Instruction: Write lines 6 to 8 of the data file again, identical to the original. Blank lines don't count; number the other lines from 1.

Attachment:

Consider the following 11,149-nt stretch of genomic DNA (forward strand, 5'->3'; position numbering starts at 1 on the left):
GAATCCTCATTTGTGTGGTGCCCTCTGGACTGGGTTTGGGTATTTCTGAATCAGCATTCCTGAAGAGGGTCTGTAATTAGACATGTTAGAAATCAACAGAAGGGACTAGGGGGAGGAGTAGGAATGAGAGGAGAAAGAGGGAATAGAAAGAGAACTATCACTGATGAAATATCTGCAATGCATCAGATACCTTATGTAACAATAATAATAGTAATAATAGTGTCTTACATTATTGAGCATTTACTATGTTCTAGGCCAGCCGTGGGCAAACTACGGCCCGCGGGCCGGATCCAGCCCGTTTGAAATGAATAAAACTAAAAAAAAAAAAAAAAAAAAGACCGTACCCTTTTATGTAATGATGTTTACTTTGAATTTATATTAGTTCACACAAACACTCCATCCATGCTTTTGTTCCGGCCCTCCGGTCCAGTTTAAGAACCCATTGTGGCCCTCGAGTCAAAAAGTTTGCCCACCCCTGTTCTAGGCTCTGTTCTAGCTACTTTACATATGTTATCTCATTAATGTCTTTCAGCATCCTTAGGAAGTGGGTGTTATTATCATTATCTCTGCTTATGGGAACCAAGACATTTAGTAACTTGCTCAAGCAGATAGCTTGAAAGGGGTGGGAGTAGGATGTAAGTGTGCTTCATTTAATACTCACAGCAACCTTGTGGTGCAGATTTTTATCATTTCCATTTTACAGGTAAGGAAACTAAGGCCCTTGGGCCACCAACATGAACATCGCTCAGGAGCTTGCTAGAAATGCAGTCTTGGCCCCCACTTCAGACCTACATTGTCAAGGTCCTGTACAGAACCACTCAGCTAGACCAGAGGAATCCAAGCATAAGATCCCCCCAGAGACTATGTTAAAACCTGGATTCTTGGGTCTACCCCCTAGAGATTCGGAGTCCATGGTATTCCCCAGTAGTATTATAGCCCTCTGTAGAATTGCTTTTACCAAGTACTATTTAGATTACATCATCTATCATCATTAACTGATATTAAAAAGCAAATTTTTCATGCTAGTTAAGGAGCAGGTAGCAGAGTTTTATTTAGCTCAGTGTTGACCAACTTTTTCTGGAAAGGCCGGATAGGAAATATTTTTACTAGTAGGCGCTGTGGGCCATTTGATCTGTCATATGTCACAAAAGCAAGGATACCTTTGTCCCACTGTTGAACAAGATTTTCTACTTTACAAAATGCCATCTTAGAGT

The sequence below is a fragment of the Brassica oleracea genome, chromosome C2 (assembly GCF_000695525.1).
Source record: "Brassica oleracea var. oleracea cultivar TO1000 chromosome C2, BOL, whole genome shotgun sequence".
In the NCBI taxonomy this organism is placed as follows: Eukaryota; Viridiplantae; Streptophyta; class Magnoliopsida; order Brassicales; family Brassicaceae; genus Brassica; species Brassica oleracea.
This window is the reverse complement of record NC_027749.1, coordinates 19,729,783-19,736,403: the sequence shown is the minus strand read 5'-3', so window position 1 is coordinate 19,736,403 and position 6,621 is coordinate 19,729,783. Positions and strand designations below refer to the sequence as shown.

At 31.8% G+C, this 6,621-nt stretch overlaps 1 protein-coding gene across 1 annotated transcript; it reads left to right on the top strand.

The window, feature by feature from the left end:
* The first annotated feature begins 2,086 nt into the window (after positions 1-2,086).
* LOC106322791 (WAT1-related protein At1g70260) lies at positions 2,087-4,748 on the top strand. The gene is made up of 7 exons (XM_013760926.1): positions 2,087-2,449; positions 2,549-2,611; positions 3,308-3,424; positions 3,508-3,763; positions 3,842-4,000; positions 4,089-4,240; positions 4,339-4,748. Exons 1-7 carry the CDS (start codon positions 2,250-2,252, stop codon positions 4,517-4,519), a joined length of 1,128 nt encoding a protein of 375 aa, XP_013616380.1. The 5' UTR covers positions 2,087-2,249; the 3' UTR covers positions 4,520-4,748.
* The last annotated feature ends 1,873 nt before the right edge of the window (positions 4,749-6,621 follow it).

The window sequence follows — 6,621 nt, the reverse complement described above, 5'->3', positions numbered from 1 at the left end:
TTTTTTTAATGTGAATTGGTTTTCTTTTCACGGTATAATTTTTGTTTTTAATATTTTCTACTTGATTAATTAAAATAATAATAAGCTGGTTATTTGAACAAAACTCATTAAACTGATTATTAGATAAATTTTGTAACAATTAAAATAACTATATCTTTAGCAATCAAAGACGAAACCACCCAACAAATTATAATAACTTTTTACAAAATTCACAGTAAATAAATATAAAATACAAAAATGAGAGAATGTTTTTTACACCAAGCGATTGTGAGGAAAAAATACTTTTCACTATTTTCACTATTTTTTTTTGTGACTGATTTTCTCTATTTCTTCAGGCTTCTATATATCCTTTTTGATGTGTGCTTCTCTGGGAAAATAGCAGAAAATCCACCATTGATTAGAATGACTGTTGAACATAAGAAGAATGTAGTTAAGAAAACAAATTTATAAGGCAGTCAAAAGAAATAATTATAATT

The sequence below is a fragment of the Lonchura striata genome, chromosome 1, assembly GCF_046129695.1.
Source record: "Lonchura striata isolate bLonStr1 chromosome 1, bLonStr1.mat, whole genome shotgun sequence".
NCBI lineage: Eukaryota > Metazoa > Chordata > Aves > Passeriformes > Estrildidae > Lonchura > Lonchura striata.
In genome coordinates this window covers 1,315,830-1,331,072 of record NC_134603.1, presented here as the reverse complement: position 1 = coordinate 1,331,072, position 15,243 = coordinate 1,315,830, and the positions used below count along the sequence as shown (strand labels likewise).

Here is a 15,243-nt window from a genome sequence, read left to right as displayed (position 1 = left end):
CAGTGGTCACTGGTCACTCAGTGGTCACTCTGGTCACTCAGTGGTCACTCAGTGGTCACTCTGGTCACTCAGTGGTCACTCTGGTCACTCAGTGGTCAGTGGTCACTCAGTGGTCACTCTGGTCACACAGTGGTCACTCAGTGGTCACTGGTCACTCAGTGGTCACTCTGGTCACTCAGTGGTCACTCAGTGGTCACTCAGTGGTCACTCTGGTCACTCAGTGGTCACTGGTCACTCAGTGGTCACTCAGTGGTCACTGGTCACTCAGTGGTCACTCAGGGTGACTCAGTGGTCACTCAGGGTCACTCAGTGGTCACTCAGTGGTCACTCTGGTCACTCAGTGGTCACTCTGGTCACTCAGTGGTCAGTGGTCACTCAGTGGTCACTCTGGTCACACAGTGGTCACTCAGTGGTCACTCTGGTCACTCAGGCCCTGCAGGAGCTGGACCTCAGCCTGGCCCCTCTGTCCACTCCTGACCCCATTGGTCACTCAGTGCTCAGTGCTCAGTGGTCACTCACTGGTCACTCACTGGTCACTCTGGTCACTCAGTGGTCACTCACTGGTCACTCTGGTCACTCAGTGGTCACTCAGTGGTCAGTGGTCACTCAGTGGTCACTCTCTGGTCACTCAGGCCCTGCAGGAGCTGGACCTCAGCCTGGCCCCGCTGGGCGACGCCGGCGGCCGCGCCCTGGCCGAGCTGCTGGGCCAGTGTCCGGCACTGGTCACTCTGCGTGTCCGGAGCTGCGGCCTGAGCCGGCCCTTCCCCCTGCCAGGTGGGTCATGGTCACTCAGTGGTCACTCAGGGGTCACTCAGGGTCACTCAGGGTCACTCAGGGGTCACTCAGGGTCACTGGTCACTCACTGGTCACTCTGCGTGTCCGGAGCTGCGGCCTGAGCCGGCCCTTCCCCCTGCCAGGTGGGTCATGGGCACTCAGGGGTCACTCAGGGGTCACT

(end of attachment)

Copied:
This window is the reverse complement of record NC_027749.1, coordinates 19,729,783-19,736,403: the sequence shown is the minus strand read 5'-3', so window position 1 is coordinate 19,736,403 and position 6,621 is coordinate 19,729,783. Positions and strand designations below refer to the sequence as shown.

At 31.8% G+C, this 6,621-nt stretch overlaps 1 protein-coding gene across 1 annotated transcript; it reads left to right on the top strand.

The window, feature by feature from the left end: